In the midst of the global coronavirus outbreak, more than 20 million Americans have filed for unemployment. Countless businesses stand shuttered, and uncertainty looms for many communities and individuals. The global and national situation shifts daily, and accurate information can be hard to come by.
A constant during this time of rapidly changing status quo? 211. The easy-to-remember three-digit number is splashed across local news broadcasts, official websites, help forums and beyond. Contact 211. They’ll help.
Nonprofits like United Way have long operated helplines to connect people with resources in the community, but in 1997 the United Way of Greater Atlanta began using the easier-to-remember 3-digit number. Since then, the 211 service is now available to 95% of the U.S. population (and most of Canada) and serves as the social services companion to the municipal informational help-line “311.” The network of more than 200 agencies and their roughly 2,000 specialists help connect people to essential needs such as housing, financial assistance, food access, childcare, transportation, and more. Resource curators maintain robust databases of agency office locations and hours, documentation requirements, eligibility criteria, and other details so people in need of help don’t have to navigate the complex social services system themselves. In most communities, 211 can be accessed by phone, text, and web chat.
211 networks nationwide are seeing 2-4x call volume, at 75,000 calls per day, and some call durations averaging 20 to 30 minutes, compared to their average 4 -6.
United Way Worldwide, one of the primary nonprofit operators and funders of 211 services across the U.S., reports the network handles more than 11 million calls a year—35,000 calls a day—from people in need of information about social services or who are experiencing a crisis and need help. Of course, that was before the COVID-19 pandemic and the social distancing and closure measures aimed at helping the country weather the coronavirus outbreak.
Now, says Rachel Krausman, senior director of 211 for United Way Worldwide, they’re seeing 2 to 4 times that number—or 75,000 calls every single day. In some areas of the country, she says, local 211s are reporting 6 to 8 times the call volume.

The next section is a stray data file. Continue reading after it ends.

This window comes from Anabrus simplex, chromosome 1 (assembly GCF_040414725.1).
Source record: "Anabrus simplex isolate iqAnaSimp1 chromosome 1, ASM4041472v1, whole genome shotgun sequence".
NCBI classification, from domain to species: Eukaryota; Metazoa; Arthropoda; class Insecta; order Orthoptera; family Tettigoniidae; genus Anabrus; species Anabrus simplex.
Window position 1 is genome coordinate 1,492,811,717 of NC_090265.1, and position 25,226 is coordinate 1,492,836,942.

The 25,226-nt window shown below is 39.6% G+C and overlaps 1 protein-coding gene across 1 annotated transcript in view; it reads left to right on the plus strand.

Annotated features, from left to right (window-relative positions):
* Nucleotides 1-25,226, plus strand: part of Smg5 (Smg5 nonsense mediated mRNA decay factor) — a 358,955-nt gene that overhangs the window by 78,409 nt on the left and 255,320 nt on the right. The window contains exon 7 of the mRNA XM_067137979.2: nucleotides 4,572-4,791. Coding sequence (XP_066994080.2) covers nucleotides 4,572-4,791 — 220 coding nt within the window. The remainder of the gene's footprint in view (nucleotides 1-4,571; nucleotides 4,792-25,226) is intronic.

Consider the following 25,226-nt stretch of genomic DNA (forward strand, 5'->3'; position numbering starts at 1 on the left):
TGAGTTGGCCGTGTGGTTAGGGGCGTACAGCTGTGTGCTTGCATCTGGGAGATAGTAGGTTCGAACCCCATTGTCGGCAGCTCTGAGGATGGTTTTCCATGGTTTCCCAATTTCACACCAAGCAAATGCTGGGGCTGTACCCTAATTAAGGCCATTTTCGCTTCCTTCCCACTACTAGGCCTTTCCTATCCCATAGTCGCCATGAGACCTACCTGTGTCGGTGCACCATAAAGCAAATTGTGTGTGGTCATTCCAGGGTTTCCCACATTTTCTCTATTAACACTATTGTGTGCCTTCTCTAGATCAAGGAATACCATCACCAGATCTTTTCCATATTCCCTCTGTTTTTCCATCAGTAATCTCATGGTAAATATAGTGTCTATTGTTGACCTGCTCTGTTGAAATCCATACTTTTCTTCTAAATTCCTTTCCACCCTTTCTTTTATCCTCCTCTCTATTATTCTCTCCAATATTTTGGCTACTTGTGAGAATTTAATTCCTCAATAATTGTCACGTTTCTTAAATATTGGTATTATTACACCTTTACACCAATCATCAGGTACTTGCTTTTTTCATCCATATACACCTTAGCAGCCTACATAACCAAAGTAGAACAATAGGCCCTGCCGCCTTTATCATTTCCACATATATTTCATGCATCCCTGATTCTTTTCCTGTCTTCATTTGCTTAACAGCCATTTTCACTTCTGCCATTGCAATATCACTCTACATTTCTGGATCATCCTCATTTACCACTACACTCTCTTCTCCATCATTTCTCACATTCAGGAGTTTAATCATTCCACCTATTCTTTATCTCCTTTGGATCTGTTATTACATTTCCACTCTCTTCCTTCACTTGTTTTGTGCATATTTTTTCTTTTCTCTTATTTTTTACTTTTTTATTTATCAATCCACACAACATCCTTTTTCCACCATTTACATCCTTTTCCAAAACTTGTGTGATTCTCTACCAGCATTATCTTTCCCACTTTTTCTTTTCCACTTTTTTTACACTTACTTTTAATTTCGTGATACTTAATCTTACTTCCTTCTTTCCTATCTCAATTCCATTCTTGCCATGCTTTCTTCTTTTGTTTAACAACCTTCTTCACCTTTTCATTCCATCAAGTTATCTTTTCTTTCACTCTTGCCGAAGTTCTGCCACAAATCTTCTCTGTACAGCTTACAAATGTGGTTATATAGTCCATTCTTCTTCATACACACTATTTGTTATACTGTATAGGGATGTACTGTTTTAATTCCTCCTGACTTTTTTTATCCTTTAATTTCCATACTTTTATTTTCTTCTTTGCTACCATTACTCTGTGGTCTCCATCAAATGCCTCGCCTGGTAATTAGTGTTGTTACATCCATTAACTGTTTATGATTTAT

Searching for answers and connections, callers stay on the line
Krausman notes an increase in not only call volumes, but call times across the country as well. She attributes this to the complexity of the situation and a growing need to make human-to-human connections.
Instead of the typical 5 to 8 minutes, callers are staying on the line twice as long. Some areas, such as the San Francisco bay area, reported call times averaging 20 to 30 minutes.
“People have more complex needs,” Krausman says. “There are fewer services, and it’s harder for us to get an answer and a solution as quickly as we usually can.”
Additionally, many people are trying to navigate new legislation and an unfamiliar system. Says Krausman, “Part of the puzzle is we’re seeing a lot of people who have never had to reach out for help before because they’ve been employed, they make ends meet. They were okay and now all of a sudden they’re not. People are in a heightened state of anxiety and fear, and they need information, but also someone to talk to.”
For 211 staff, the combination of strong desire to help and skyrocketing call volumes and times has been “exhausting,” Krausman says. She and her team, always focused on continuously improving the capabilities and technology of the 211 service, wanted to find a way to quickly implement some of the ideas they’d been working on long before the pandemic began.
United Way applies customer engagement principles in a time of intense community need
Krausman’s mighty team of four, now all working from home with much of the rest of the country, wanted to better connect the often-decentralized 211 systems, which would make it easier to load balance call volumes, engage volunteers, and more efficiently share information.
For a few years, Krausman’s team had been handling the balancing of call volumes between different 211 systems manually. For instance, if a hurricane or other natural disaster swept through part of the country, they would identify agencies with capacity and help route call overloads from the affected area to 211s in other areas, easing the burden on the local network and its specialists.
The arrival of COVID-19 and the national scale of needs, however, means there isn’t anyone to transfer calls to, and Krausman’s team can’t possibly manually load-balance within all individual states with decentralized networks.